Image | RedGlow
There are applications that measure your heartbeat or that send alerts about what time you should take a pill, but there are others that can help save lives, including yours. We’re not talking about an app that turns into a doctor, but that serves as a medium to promote and drive awareness of an essential practice for the health system: blood donation.
Besides being a distribution tool, these apps can become a bridge between volunteers, associations and hospitals. One example is Moja, an app designed by Vodafone Foundation and the company Mpire Info Business System for the residents of Ghana to donate at centers in their country. The software includes a directory of the different locations where those who are interested can access useful advice about blood donation, as well as chats where they can converse between each other to resolve questions.
Moja becomes especially useful in emergencies, when blood starts to become scarce at health centers. The application saves a database with the volunteers in their blood donation group who have access to the national health system. In the case that a transfusion is needed, they would only have to search in the repository to find the most appropriate donor.
Image | Donem Sang
A little closer to home, in Cataluña, USE IT has developed a project with a group of students at the University of Lleida. While the original idea came from the Urgell Association of Blood Donors, collaboration with the company, the Diputación de Lleida, and the Catalan Federation of Blood Donors, made it a reality. The result is the application ‘Donem Sang’ (“We donate blood” in English).
The app can be download for iOS y Android. Once installed on the device, it shows you which donation center is nearest to you along with information about the center and the easiest way to get there. Each volunteer has a profile that keeps track of their donations and lets them know when an urgent donation is needed.
The American Red Cross also has their own version, the “Blood Donor App,” which donors can use to make appointments, control their donations and even win symbolic prizes if they get more people involved as volunteers. Also, as with the Catalan a Ghanese apps, the tool alerts them when reserves are urgently needed.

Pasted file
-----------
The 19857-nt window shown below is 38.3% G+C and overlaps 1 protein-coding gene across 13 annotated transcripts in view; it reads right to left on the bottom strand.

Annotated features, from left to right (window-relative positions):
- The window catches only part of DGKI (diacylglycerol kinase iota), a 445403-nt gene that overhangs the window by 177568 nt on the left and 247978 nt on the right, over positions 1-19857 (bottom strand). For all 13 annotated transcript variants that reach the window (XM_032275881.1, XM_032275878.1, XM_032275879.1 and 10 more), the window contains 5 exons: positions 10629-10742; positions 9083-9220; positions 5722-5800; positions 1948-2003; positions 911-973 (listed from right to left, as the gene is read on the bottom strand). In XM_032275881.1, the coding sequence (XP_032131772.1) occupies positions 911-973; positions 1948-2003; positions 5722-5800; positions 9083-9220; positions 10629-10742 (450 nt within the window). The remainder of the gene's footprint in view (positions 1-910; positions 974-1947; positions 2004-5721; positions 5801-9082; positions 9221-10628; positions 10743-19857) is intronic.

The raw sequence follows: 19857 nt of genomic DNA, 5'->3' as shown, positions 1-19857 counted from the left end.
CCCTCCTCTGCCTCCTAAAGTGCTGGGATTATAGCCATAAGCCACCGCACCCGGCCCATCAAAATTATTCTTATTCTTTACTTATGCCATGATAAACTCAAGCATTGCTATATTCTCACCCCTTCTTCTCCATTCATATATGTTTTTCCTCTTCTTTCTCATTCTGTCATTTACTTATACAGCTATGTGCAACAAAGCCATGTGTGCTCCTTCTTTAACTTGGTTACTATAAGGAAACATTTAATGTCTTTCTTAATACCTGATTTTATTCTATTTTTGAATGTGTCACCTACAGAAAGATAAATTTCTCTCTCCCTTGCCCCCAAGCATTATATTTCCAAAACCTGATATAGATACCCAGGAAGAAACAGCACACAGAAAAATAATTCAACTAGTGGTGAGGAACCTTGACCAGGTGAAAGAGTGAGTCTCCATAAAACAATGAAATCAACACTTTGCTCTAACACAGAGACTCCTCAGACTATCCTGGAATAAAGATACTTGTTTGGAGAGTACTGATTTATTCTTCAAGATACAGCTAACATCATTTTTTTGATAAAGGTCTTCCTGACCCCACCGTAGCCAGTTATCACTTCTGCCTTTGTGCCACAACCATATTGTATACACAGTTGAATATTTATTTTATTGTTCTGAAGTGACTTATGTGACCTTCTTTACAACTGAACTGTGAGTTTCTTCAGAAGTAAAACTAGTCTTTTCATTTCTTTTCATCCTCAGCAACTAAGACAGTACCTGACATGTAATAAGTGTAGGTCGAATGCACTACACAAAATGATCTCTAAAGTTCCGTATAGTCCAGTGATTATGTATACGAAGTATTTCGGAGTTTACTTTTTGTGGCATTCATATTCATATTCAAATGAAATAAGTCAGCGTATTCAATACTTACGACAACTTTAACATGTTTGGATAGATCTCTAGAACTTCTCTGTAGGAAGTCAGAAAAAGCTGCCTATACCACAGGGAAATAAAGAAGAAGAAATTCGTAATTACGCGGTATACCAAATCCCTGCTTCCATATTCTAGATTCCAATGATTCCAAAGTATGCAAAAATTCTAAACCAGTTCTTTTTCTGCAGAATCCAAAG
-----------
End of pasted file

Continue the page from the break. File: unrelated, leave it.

In the network of hospitals of São Camilo, in the city of São Paulo (Brazil) they have opted for a web service, the Club Sangue Bom, a project in which also participates the company Biotec Homoterapia. It is a platform where donors can share their experiences online, locate blood banks, ask questions and subscribe to a news bulletin.
All of these tools show that health applications can have more than monitoring functions. Connecting hospitals and health centers with volunteers keeps both sides informed and involved in the donation system to avoid critical situations.
The mHealth competence centre forms part of Mobile World Capital Barcelona’s Programme of International Competence Centers (PCCI). mHealth works with a three-fold objective: to identify mobile technology opportunities in the provision of health services, to transform current healthcare models and processes, and promote the interoperability of health services in the field of mobile technologies and connectivity, building foundations that make it possible to integrate mobile health solutions.
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